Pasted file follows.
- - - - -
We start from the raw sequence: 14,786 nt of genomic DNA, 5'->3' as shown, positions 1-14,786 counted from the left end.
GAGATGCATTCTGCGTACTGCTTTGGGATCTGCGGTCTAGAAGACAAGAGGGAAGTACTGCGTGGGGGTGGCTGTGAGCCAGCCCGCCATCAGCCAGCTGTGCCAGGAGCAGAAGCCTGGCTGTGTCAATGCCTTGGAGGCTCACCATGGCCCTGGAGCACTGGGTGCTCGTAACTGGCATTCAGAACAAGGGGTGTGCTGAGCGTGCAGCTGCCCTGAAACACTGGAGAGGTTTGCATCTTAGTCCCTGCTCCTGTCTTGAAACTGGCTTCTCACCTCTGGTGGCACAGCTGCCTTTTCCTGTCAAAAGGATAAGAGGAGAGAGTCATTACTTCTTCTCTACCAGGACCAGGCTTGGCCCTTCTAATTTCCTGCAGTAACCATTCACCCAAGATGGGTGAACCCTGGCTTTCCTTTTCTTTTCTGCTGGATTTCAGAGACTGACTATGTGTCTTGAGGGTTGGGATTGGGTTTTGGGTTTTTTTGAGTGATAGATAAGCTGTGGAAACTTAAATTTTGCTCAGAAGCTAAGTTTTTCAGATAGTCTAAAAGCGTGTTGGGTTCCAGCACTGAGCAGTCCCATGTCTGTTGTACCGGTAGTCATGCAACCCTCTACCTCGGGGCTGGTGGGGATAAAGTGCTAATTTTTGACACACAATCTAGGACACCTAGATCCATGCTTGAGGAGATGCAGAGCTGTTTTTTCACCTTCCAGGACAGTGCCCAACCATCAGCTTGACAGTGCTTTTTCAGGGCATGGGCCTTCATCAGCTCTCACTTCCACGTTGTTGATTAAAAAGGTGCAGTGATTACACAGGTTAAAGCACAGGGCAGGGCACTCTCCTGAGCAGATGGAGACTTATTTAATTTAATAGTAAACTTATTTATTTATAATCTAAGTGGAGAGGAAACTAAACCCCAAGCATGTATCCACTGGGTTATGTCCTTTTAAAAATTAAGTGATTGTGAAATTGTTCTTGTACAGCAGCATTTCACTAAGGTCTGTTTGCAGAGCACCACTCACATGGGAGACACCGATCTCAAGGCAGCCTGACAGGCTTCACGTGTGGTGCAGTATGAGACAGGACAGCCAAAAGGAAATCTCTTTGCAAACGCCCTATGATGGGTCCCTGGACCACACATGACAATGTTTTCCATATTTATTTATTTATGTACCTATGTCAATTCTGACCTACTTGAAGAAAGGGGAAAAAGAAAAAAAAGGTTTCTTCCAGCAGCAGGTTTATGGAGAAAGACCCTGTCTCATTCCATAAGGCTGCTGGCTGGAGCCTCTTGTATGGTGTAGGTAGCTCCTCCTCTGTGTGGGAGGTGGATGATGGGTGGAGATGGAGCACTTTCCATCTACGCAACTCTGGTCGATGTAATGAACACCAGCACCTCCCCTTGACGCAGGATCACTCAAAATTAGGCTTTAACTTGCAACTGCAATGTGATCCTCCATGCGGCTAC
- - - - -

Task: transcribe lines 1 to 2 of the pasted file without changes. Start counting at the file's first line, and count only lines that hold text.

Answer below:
We start from the raw sequence: 14,786 nt of genomic DNA, 5'->3' as shown, positions 1-14,786 counted from the left end.
GAGATGCATTCTGCGTACTGCTTTGGGATCTGCGGTCTAGAAGACAAGAGGGAAGTACTGCGTGGGGGTGGCTGTGAGCCAGCCCGCCATCAGCCAGCTGTGCCAGGAGCAGAAGCCTGGCTGTGTCAATGCCTTGGAGGCTCACCATGGCCCTGGAGCACTGGGTGCTCGTAACTGGCATTCAGAACAAGGGGTGTGCTGAGCGTGCAGCTGCCCTGAAACACTGGAGAGGTTTGCATCTTAGTCCCTGCTCCTGTCTTGAAACTGGCTTCTCACCTCTGGTGGCACAGCTGCCTTTTCCTGTCAAAAGGATAAGAGGAGAGAGTCATTACTTCTTCTCTACCAGGACCAGGCTTGGCCCTTCTAATTTCCTGCAGTAACCATTCACCCAAGATGGGTGAACCCTGGCTTTCCTTTTCTTTTCTGCTGGATTTCAGAGACTGACTATGTGTCTTGAGGGTTGGGATTGGGTTTTGGGTTTTTTTGAGTGATAGATAAGCTGTGGAAACTTAAATTTTGCTCAGAAGCTAAGTTTTTCAGATAGTCTAAAAGCGTGTTGGGTTCCAGCACTGAGCAGTCCCATGTCTGTTGTACCGGTAGTCATGCAACCCTCTACCTCGGGGCTGGTGGGGATAAAGTGCTAATTTTTGACACACAATCTAGGACACCTAGATCCATGCTTGAGGAGATGCAGAGCTGTTTTTTCACCTTCCAGGACAGTGCCCAACCATCAGCTTGACAGTGCTTTTTCAGGGCATGGGCCTTCATCAGCTCTCACTTCCACGTTGTTGATTAAAAAGGTGCAGTGATTACACAGGTTAAAGCACAGGGCAGGGCACTCTCCTGAGCAGATGGAGACTTATTTAATTTAATAGTAAACTTATTTATTTATAATCTAAGTGGAGAGGAAACTAAACCCCAAGCATGTATCCACTGGGTTATGTCCTTTTAAAAATTAAGTGATTGTGAAATTGTTCTTGTACAGCAGCATTTCACTAAGGTCTGTTTGCAGAGCACCACTCACATGGGAGACACCGATCTCAAGGCAGCCTGACAGGCTTCACGTGTGGTGCAGTATGAGACAGGACAGCCAAAAGGAAATCTCTTTGCAAACGCCCTATGATGGGTCCCTGGACCACACATGACAATGTTTTCCATATTTATTTATTTATGTACCTATGTCAATTCTGACCTACTTGAAGAAAGGGGAAAAAGAAAAAAAAGGTTTCTTCCAGCAGCAGGTTTATGGAGAAAGACCCTGTCTCATTCCATAAGGCTGCTGGCTGGAGCCTCTTGTATGGTGTAGGTAGCTCCTCCTCTGTGTGGGAGGTGGATGATGGGTGGAGATGGAGCACTTTCCATCTACGCAACTCTGGTCGATGTAATGAACACCAGCACCTCCCCTTGACGCAGGATCACTCAAAATTAGGCTTTAACTTGCAACTGCAATGTGATCCTCCATGCGGCTAC